(I drew him on my phone. Why should David Hockney have all the fun?)
Question: When is "classic rock"?
As a teenager back in the 80s, the last time I was listening to classic rock with any regularity, the answer seemed pretty straightforward: It was that stuff from the 60s and 70s.* But as the decades have marched on, the definition has morphed. Now stuff from the 80s is totally fair game. And maybe even a bit of the early 90s. So what can we conclude? Perhaps:
Classic rock is rock that is at least two decades (or so) old.Does that sound about right? But if the end of the classic rock era is moving forward in time, what about the start? If new stuff is being brought into the fold, is old stuff being kicked out, falling off the front end into some even older category? "Oldies"? No, surely Led Zeppellin will always be classic rock. And I think of the term "oldies" as applying more specifically to rock 'n' roll** and other pre-"rock" popular forms. So is the start of classic rock stationary while the end moves forward in time? Will the duration of the classic rock era march relentlessly towards infiniti? Hmm.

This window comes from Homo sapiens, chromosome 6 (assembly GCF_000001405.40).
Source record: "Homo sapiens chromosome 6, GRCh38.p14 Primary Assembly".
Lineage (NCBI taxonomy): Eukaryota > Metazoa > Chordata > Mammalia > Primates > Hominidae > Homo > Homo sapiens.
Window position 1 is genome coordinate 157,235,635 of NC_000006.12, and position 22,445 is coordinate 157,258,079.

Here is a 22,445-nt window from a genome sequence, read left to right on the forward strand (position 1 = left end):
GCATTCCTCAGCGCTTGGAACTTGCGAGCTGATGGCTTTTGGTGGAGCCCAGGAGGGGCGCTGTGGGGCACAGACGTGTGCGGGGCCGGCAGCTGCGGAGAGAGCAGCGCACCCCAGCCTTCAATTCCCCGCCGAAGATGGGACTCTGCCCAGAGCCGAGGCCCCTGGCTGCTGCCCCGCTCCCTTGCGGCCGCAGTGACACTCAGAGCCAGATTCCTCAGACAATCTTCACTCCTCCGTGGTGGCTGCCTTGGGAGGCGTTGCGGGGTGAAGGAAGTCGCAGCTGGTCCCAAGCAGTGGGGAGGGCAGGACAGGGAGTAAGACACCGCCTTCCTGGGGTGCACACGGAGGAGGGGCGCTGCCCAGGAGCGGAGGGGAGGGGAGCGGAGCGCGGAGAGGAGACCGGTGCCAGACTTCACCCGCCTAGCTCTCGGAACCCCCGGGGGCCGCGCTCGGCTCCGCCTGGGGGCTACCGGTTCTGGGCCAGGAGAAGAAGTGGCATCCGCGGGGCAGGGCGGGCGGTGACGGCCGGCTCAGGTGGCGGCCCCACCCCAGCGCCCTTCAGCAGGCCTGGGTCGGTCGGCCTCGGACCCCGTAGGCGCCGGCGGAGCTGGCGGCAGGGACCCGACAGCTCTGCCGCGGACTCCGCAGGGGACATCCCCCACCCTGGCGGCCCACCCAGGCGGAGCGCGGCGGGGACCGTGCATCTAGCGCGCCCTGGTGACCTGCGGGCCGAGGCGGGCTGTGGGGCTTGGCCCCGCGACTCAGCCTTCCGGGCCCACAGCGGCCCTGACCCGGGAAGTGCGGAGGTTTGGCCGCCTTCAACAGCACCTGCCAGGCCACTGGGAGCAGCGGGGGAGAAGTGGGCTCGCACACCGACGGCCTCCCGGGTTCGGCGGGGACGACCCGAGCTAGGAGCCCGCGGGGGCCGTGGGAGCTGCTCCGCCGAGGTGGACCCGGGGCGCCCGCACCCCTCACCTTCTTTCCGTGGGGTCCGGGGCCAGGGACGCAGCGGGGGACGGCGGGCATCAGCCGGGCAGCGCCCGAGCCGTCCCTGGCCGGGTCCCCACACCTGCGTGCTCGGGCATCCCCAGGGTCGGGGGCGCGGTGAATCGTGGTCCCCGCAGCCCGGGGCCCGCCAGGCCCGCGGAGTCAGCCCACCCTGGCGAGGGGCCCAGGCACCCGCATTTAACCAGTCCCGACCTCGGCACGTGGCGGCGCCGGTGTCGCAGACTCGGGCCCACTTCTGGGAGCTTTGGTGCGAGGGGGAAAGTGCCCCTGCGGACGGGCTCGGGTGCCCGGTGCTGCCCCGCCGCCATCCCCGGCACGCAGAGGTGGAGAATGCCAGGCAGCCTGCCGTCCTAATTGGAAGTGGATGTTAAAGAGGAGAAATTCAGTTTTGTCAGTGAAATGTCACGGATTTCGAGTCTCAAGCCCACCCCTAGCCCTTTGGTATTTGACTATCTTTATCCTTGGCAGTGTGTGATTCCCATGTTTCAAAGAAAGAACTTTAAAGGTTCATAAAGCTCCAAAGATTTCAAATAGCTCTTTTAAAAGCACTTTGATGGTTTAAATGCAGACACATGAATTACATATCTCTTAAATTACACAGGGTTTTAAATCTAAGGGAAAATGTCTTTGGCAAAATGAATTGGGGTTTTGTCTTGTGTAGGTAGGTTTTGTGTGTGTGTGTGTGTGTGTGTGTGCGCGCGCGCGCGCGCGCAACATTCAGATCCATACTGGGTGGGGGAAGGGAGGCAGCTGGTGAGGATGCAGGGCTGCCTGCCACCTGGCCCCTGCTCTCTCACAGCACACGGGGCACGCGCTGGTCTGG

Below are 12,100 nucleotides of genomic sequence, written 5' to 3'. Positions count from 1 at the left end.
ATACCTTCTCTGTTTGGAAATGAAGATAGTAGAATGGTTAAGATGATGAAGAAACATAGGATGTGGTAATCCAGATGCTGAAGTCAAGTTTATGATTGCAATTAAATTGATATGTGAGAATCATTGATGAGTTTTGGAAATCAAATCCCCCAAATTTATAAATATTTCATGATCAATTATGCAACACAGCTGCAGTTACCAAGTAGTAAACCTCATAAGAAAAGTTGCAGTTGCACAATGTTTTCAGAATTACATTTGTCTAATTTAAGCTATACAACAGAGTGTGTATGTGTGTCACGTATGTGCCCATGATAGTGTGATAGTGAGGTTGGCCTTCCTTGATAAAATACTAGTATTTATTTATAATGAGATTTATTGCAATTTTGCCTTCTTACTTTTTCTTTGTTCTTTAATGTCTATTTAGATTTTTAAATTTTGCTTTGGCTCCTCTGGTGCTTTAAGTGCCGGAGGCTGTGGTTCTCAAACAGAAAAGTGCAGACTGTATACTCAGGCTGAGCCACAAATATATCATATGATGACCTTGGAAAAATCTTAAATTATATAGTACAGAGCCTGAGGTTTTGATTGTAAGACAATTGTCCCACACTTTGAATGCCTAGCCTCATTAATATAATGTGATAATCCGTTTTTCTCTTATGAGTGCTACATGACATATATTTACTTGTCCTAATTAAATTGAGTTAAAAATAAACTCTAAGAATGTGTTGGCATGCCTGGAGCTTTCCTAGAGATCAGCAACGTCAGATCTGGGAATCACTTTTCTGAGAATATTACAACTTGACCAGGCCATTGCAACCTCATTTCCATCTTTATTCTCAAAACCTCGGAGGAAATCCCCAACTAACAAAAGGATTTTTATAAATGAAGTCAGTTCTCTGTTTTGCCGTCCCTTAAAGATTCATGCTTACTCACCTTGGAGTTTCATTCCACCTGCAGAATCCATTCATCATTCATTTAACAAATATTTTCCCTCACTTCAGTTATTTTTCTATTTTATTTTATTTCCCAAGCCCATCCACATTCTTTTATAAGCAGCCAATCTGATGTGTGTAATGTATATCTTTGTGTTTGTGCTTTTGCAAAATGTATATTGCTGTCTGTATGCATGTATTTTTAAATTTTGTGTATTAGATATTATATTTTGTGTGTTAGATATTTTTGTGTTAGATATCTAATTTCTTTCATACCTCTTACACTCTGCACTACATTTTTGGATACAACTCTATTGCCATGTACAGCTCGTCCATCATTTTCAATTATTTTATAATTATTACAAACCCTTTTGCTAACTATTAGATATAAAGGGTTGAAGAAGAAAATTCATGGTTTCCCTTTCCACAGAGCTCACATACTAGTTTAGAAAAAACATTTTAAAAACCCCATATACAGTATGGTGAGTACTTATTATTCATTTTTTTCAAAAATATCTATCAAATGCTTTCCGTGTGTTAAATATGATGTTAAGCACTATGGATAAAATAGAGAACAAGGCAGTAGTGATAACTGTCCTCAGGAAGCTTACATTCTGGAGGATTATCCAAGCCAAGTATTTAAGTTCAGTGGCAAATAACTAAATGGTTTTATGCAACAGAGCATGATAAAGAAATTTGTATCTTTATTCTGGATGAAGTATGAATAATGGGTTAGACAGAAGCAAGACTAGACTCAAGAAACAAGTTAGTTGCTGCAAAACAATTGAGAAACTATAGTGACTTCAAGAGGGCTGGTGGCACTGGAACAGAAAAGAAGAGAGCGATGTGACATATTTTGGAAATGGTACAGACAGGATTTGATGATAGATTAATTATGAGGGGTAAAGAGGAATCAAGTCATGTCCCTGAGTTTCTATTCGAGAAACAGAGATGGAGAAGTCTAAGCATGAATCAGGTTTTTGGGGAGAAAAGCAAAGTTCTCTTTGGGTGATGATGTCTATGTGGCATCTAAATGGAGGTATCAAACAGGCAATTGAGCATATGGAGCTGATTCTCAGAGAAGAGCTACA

* The whole concept of classic rock must have kicked off in the 80s, right? Before that it was just rock. Hmm.
** That's another good question. When did rock 'n' roll morph into just rock? I'd peg it at some time around the British Invasion—Beatles, etc.—when the music became less syncopated and more stadium-centric. Hmm.